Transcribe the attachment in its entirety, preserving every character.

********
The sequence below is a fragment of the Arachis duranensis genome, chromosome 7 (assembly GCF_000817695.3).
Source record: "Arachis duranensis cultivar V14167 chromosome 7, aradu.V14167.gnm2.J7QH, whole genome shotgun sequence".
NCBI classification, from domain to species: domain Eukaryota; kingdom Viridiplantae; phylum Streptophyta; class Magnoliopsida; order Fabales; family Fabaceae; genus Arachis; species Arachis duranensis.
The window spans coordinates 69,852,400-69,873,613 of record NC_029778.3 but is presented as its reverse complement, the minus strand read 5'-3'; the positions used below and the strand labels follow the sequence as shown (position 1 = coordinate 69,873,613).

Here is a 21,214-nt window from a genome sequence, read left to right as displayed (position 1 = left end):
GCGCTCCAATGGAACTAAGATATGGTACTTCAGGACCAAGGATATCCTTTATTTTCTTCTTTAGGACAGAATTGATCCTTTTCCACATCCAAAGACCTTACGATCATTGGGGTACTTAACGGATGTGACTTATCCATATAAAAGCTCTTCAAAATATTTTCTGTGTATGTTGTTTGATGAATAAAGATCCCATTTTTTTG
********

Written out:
The sequence below is a fragment of the Arachis duranensis genome, chromosome 7 (assembly GCF_000817695.3).
Source record: "Arachis duranensis cultivar V14167 chromosome 7, aradu.V14167.gnm2.J7QH, whole genome shotgun sequence".
NCBI classification, from domain to species: domain Eukaryota; kingdom Viridiplantae; phylum Streptophyta; class Magnoliopsida; order Fabales; family Fabaceae; genus Arachis; species Arachis duranensis.
The window spans coordinates 69,852,400-69,873,613 of record NC_029778.3 but is presented as its reverse complement, the minus strand read 5'-3'; the positions used below and the strand labels follow the sequence as shown (position 1 = coordinate 69,873,613).

Here is a 21,214-nt window from a genome sequence, read left to right as displayed (position 1 = left end):
GCGCTCCAATGGAACTAAGATATGGTACTTCAGGACCAAGGATATCCTTTATTTTCTTCTTTAGGACAGAATTGATCCTTTTCCACATCCAAAGACCTTACGATCATTGGGGTACTTAACGGATGTGACTTATCCATATAAAAGCTCTTCAAAATATTTTCTGTGTATGTTGTTTGATGAATAAAGATCCCATTTTTTTG